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Canadians to vote June 28

By Associated Press
Published May 24, 2004

OTTAWA - Canadian Prime Minister Paul Martin called general elections for June 28 on Sunday; but he faces a much tougher test than expected six months ago, when he took office on his predecessor's retirement.

Martin, who took over for Jean Chretien in December, was supposed to romp to victory, but recent polls suggest support for his Liberal Party is teetering between gaining majority or minority status.

Spending scandals and unpopular Liberal governments in Ontario, British Columbia and Quebec, which contain some 70 percent of the country's 31-million people, have rocked Martin's reputation earned as the finance minister who eliminated the federal deficit in the mid 1990s.

Martin doesn't have to call an election now, as there is still more than a year left in Chretien's term. But Martin has wanted to gain his own mandate from Canadians.

He announced the polling date in a 10-minute speech after emerging from a meeting with Governor-General Adrienne Clarkson at her residence. As the representative of Queen Elizabeth II of Britain, Clarkson is the one who dissolves Parliament to allow the election.

The Liberals have governed Canada since 1993, and some polls suggest rising support for Conservative Party leader Stephen Harper could stick Canada with a minority government. Under that scenario, the Liberals would get the most seats in Parliament, but would need other party support to pass legislation.

In his first speech on the campaign trail Sunday, Martin told Canadians in Ottawa that the election would turn on whether to retain Canada's social safety net.

He sniped at Harper, saying his plan to reduce taxes to lower than those in the United States would have grave consequences.

"You cannot have a health care system like Canada's, you can't have social programs like Canada's, with taxation levels like those of the United States," Martin said.

Other major election themes include improving defense spending, helping city infrastructure, and scrutinizing the financial credibility of the government in the wake of a $72-million scandal over government advertising and a staggering $700-million cost overrun on implementing a national gun registry.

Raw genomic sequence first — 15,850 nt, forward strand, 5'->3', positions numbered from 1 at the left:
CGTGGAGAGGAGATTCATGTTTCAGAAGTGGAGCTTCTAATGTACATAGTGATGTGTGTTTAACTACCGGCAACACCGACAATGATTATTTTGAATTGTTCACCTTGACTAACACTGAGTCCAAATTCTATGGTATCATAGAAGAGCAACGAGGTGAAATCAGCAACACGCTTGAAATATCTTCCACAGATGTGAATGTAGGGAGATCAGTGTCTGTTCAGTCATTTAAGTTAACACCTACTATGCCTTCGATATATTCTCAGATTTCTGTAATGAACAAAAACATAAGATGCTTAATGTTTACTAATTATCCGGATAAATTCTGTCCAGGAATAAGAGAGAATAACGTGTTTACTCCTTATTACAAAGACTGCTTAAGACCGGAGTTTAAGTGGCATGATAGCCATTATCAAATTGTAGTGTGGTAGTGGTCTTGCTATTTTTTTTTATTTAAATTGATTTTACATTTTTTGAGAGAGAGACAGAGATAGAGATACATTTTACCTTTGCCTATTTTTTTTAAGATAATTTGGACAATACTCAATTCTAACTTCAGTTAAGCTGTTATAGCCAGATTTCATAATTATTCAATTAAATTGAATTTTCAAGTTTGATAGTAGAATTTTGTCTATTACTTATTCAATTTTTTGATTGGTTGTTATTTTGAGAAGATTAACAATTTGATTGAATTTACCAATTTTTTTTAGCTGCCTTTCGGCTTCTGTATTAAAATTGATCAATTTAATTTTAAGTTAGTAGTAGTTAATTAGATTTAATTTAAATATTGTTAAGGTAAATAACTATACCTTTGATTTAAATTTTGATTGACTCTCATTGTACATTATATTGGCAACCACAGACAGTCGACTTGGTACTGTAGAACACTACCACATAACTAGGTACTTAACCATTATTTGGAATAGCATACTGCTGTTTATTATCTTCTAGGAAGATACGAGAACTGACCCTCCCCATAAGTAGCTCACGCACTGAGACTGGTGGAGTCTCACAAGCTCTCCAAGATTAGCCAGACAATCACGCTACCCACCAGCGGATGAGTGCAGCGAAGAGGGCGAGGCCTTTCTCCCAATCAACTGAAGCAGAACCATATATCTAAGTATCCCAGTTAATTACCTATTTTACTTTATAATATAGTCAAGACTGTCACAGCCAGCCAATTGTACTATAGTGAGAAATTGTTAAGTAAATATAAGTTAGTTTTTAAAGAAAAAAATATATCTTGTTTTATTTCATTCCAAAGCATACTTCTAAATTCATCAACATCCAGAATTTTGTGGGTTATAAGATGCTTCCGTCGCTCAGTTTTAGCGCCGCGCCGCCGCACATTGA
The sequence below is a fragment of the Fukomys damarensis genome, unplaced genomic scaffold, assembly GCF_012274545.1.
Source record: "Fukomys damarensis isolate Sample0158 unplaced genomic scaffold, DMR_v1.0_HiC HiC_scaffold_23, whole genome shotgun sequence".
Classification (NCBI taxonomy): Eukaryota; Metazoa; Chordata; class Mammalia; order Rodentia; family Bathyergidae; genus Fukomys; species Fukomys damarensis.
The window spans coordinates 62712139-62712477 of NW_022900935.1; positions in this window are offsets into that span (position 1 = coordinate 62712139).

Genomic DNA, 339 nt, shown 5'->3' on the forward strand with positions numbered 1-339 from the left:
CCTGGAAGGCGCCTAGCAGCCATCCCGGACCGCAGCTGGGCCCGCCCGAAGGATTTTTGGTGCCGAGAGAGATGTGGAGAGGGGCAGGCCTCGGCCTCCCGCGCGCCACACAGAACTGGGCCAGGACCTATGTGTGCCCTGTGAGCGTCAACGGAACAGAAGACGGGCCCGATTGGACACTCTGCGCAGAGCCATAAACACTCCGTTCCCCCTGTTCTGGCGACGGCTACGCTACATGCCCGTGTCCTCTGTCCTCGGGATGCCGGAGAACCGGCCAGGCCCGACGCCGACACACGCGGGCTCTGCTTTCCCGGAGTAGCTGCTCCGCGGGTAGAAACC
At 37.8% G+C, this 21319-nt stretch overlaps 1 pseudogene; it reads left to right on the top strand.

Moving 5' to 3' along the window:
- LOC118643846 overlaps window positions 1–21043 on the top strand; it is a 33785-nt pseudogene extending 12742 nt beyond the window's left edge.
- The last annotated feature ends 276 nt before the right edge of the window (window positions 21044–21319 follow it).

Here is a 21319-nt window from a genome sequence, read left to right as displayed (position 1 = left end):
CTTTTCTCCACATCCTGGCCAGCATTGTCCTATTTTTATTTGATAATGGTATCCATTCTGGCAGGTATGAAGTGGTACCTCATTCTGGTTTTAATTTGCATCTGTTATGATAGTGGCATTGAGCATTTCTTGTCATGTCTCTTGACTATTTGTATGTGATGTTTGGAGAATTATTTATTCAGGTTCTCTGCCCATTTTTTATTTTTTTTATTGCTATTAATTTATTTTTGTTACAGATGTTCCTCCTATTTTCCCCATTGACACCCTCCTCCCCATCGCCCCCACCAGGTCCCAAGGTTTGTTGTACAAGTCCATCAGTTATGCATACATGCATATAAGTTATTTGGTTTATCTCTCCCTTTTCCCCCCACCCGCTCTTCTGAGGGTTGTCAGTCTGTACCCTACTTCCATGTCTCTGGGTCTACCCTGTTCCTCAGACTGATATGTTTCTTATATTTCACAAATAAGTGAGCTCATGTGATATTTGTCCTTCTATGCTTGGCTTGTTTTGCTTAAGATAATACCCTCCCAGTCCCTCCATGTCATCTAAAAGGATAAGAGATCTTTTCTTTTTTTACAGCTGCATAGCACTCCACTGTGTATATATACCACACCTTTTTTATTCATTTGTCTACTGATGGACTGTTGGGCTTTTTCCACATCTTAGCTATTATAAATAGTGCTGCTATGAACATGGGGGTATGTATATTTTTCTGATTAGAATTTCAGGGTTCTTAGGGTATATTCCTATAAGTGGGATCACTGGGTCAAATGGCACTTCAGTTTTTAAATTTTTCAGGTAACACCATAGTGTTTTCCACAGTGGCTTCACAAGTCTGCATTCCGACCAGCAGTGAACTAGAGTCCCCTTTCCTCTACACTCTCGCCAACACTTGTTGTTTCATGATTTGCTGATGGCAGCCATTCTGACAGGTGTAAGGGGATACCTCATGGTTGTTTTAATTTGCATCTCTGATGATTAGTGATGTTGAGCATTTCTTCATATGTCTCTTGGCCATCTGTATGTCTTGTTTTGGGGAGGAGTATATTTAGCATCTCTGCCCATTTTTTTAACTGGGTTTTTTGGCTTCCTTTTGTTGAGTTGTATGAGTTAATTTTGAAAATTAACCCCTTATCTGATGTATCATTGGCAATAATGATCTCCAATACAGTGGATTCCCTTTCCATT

The Canadian military is still crippled by budget reductions of about one-quarter during the 1990s, when then-Finance Minister Martin cut costs as part of his plan to balance the budget.

Canada has now had balanced budgets for seven years in a row, longer than any other G-8 country, but it faces pressures from inside and abroad to restore funding for foreign troop deployments, such as in Afghanistan and Haiti, to strengthen border security and to join the U.S. missile defense program.

There are also cross-border issues with the United States that will contribute to the election debate: a ban on Canadian beef in the United States due to outbreaks of mad cow disease, a longstanding dispute over softwood lumber sales - and to a lesser extent, pot laws and gay marriage.

Martin has striven to improve relations with the United States after his predecessor, Jean Chretien, refused to send troops to Iraq and one of his aides called President Bush a "moron." Martin had positive meetings with Bush in Mexico in January and in Washington in April.

Martin also faces drooping support in the mostly French-speaking province of Quebec, where the separatist Bloc Quebecois Party has nearly twice the support of the Liberals, according to an Ipsos-Reid poll.

The prime minister said a vote for the separatists would isolate the province and help "lead Quebec out of Canada."

Bloc leader Gilles Duceppe campaigned on Sunday in Montreal, calling for the removal of "obstacles and intrusion from Ottawa" in Quebec affairs.

The major parties have shied away from the issue of legalizing gay marriage because polls show Canadians are almost equally divided on the issue.

Currently, the Liberals have 168 seats, the Conservatives have 73, the Bloc Quebecois has 33, the leftist New Democratic Party has 14, and there are nine independents and four vacant seats.

[Last modified May 24, 2004, 01:00:32]


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